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Five Ways Digital Health Developers Can Save Time and Money

Public Health England recently updated its evaluation guidance for developers of digital products in the UK’s £5 billion IT and digital healthcare market. MedCity CEO Neelam Patel was part of the project advisory board, working alongside guidance co-author Henry Potts, a professor at the UCL Institute of Health Informatics.  

Here, in the first of our guest blogs on navigating digital health-tech regulations and evaluation, Professor Potts shares his top five tips on designing for smarter evaluation. 

Designing for evaluation: a new approach for developers of digital health products 

By Professor Henry Potts, UCL Institute of Health Informatics 

There is growing recognition that we need more and better evaluation of digital health products and services, but equally that the time and costs of evaluation can be high. There is a mismatch between the fast-paced, iterative development of digital and the expectations of evidence-based medicine. The latter’s gold standard, the randomised controlled trial, can be especially difficult to achieve. 

However, digital can also make evaluation and research easier. Apps promise the automation of research activities, big data, ease of contacting the user, and ecologically valid assessments. Yet my own experience has been that such promises are often not delivered: 

Data available is limited or difficult to interpret. Attempts to collect new data or run studies are laborious. Time spent processing data or re-coding software costs time and money. 

You can save time and money by designing for evaluation. Here are five suggestions to help developers make their digital health products easier to evaluate. I’ve focused on smartphone apps, but also considered other digital health products, like websites. 

1. Collect and store the right data

Think what data you may want for evaluation purposes and make sure it is recorded and stored appropriately. Be wary of relying on third party providers to collect, store or process your data. They can easily change what data is available.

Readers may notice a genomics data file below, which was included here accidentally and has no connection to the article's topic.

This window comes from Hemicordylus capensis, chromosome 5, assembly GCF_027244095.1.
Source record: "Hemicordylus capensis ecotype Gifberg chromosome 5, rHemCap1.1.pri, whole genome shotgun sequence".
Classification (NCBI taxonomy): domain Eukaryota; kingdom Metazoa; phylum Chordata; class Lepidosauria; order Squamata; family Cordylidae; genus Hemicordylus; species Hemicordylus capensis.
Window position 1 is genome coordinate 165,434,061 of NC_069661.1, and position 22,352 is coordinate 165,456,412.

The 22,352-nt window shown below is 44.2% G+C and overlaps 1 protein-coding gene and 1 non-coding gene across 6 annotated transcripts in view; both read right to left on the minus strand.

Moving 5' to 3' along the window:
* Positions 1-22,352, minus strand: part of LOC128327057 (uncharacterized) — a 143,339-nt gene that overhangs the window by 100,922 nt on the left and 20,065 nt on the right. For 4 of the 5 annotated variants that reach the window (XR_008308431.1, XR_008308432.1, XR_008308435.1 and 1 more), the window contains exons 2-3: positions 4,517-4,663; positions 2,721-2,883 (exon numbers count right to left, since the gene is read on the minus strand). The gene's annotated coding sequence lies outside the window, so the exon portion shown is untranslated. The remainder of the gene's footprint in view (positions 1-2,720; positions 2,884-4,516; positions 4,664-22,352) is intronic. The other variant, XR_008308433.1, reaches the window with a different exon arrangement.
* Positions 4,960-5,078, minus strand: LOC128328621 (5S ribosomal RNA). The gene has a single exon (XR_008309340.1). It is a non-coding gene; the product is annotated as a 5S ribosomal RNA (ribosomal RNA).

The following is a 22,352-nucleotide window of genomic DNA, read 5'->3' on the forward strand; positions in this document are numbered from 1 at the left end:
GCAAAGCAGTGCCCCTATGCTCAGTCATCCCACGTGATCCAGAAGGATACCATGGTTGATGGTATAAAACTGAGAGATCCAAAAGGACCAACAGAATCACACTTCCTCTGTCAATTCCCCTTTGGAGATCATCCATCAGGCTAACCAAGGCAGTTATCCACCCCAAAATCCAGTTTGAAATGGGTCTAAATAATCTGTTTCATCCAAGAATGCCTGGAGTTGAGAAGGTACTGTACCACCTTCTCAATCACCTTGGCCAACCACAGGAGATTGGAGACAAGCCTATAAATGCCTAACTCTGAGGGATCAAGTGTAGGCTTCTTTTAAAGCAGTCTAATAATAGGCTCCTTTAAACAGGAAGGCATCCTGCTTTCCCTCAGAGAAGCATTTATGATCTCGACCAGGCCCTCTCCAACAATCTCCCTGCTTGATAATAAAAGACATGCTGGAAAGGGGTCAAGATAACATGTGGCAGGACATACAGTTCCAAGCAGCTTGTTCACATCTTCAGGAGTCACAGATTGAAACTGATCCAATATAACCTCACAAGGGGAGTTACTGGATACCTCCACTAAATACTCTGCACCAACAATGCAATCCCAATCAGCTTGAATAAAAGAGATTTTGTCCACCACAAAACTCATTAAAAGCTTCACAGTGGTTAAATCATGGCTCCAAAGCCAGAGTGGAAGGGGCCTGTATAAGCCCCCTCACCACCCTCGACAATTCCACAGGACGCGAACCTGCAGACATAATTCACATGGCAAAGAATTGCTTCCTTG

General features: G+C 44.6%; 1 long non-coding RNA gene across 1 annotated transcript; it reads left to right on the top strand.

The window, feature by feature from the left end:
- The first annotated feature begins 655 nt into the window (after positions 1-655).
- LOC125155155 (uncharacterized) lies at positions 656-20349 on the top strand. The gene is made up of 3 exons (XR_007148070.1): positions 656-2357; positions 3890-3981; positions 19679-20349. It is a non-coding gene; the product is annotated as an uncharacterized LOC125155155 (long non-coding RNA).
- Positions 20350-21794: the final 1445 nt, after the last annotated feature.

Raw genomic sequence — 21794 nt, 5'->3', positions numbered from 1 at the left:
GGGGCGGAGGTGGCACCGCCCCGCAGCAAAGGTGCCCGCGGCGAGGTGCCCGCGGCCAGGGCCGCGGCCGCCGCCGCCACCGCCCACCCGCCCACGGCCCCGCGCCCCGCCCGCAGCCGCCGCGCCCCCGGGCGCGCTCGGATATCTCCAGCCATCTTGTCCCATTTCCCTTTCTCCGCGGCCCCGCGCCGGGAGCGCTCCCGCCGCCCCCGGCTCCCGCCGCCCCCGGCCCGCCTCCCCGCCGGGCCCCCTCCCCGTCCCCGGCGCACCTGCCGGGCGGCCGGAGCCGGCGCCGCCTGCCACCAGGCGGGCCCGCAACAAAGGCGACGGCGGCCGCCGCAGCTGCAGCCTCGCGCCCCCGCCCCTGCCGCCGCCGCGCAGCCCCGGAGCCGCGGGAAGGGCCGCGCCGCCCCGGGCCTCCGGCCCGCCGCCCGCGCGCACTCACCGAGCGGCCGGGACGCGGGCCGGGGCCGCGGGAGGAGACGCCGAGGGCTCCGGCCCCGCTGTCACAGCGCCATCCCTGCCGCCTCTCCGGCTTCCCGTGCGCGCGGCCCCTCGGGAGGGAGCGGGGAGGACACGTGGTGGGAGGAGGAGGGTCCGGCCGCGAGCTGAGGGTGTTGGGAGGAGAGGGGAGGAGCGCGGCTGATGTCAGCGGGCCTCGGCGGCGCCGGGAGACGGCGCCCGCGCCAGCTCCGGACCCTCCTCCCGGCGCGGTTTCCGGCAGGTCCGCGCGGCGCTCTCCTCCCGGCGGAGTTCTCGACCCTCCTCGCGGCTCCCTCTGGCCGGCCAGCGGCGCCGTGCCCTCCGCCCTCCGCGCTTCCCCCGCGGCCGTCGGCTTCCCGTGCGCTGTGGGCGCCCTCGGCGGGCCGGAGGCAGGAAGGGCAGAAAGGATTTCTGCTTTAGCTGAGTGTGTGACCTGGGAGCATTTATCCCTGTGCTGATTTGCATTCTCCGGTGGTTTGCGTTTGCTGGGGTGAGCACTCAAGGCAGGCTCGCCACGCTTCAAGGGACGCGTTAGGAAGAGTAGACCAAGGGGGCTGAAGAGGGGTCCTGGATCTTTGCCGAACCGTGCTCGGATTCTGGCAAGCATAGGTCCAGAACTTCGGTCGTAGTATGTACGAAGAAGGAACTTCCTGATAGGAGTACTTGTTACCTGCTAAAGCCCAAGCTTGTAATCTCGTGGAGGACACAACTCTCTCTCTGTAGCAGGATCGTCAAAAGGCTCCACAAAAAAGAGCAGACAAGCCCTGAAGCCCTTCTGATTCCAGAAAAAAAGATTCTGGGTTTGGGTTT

You probably want both outcome data (e.g. self-reported behaviour or a test score) and activity data (how the app was used). A theory of action or logic model can help you work out what data you need to collect. 

Researchers love data, but you also need to consider possible limitations: 

  • to data collection (often through energy drain on mobile devices) 
  • to storage and transmission (from a phone to a server) 
  • because of data protection rules 

Consider what it might mean if you have missing data or data recording no action. Can you tell the difference between a person not using the app, not recording something, or not doing a behaviour? 

Do you have a consistent personal identifier? Challenges can arise if users delete and re-download an app, or change phone. 

2. Make it easy to ask users questions

You can collect a lot of passive data through digital products, but there are often times when you need to actively collect data by asking users questions. 

Consider how you will present questions to the user. If there are existing pages in the app that ask questions, can the questions be changed easily without going back to a coder? Can you ask questions through an app alert? With websites, can you present a survey when the user leaves the site?